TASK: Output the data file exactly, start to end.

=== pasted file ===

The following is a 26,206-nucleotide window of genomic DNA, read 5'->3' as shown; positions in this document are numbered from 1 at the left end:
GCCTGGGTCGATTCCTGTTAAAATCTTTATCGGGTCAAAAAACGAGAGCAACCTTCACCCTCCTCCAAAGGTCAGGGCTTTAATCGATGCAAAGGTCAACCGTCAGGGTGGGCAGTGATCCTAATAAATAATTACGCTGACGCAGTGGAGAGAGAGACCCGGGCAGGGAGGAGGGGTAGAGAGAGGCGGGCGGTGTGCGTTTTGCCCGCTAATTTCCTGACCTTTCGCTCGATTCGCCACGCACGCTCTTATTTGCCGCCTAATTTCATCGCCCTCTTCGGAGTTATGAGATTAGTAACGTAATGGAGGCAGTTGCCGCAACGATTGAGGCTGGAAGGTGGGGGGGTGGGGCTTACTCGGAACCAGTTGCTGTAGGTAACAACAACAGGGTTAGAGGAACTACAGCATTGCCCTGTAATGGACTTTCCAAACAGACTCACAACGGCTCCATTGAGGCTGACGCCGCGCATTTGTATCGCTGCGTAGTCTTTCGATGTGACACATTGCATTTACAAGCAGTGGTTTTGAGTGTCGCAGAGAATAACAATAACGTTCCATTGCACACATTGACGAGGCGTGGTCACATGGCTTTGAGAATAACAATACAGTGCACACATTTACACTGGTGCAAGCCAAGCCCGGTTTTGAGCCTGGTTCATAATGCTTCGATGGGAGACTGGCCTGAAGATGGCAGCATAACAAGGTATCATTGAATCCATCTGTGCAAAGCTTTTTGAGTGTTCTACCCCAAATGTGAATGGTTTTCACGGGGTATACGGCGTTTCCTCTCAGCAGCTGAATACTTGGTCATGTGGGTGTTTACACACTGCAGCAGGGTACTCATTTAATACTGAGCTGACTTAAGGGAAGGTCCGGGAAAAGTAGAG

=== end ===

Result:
The following is a 26,206-nucleotide window of genomic DNA, read 5'->3' as shown; positions in this document are numbered from 1 at the left end:
GCCTGGGTCGATTCCTGTTAAAATCTTTATCGGGTCAAAAAACGAGAGCAACCTTCACCCTCCTCCAAAGGTCAGGGCTTTAATCGATGCAAAGGTCAACCGTCAGGGTGGGCAGTGATCCTAATAAATAATTACGCTGACGCAGTGGAGAGAGAGACCCGGGCAGGGAGGAGGGGTAGAGAGAGGCGGGCGGTGTGCGTTTTGCCCGCTAATTTCCTGACCTTTCGCTCGATTCGCCACGCACGCTCTTATTTGCCGCCTAATTTCATCGCCCTCTTCGGAGTTATGAGATTAGTAACGTAATGGAGGCAGTTGCCGCAACGATTGAGGCTGGAAGGTGGGGGGGTGGGGCTTACTCGGAACCAGTTGCTGTAGGTAACAACAACAGGGTTAGAGGAACTACAGCATTGCCCTGTAATGGACTTTCCAAACAGACTCACAACGGCTCCATTGAGGCTGACGCCGCGCATTTGTATCGCTGCGTAGTCTTTCGATGTGACACATTGCATTTACAAGCAGTGGTTTTGAGTGTCGCAGAGAATAACAATAACGTTCCATTGCACACATTGACGAGGCGTGGTCACATGGCTTTGAGAATAACAATACAGTGCACACATTTACACTGGTGCAAGCCAAGCCCGGTTTTGAGCCTGGTTCATAATGCTTCGATGGGAGACTGGCCTGAAGATGGCAGCATAACAAGGTATCATTGAATCCATCTGTGCAAAGCTTTTTGAGTGTTCTACCCCAAATGTGAATGGTTTTCACGGGGTATACGGCGTTTCCTCTCAGCAGCTGAATACTTGGTCATGTGGGTGTTTACACACTGCAGCAGGGTACTCATTTAATACTGAGCTGACTTAAGGGAAGGTCCGGGAAAAGTAGAG